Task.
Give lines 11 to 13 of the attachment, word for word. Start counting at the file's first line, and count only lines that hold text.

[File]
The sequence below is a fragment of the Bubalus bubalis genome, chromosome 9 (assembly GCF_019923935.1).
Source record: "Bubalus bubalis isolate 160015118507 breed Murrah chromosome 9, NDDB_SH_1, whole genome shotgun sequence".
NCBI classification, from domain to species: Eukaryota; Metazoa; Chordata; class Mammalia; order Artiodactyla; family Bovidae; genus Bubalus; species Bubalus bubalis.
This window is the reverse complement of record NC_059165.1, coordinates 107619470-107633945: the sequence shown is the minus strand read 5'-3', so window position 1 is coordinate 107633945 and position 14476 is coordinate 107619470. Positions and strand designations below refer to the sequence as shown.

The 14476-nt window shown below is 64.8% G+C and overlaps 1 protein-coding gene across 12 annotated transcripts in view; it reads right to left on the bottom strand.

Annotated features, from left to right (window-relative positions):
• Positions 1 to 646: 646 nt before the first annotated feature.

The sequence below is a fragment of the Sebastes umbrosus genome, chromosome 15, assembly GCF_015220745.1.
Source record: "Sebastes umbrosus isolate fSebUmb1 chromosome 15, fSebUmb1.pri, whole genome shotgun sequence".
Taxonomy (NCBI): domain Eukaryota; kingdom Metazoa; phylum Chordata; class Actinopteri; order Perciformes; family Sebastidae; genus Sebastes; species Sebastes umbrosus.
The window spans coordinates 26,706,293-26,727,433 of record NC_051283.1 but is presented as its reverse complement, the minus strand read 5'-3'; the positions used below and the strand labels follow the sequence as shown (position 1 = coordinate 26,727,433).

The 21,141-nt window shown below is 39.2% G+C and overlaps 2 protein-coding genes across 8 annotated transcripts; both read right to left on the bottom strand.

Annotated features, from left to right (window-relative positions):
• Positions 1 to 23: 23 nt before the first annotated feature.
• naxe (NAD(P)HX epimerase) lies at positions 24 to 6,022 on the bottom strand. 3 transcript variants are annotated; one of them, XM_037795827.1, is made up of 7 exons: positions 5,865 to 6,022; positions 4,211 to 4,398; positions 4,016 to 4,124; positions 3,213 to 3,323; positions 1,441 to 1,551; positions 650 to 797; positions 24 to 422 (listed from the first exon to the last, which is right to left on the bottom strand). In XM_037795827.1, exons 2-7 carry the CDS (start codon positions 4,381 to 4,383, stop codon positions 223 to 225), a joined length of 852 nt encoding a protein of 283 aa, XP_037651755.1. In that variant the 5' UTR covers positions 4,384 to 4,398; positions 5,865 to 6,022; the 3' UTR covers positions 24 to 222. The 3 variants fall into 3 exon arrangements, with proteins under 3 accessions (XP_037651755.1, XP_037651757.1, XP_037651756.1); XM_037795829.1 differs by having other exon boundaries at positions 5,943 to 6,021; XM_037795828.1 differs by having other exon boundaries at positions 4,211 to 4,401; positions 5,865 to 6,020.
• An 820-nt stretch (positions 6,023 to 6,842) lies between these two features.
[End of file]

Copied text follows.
The window spans coordinates 26,706,293-26,727,433 of record NC_051283.1 but is presented as its reverse complement, the minus strand read 5'-3'; the positions used below and the strand labels follow the sequence as shown (position 1 = coordinate 26,727,433).

The 21,141-nt window shown below is 39.2% G+C and overlaps 2 protein-coding genes across 8 annotated transcripts; both read right to left on the bottom strand.

Annotated features, from left to right (window-relative positions):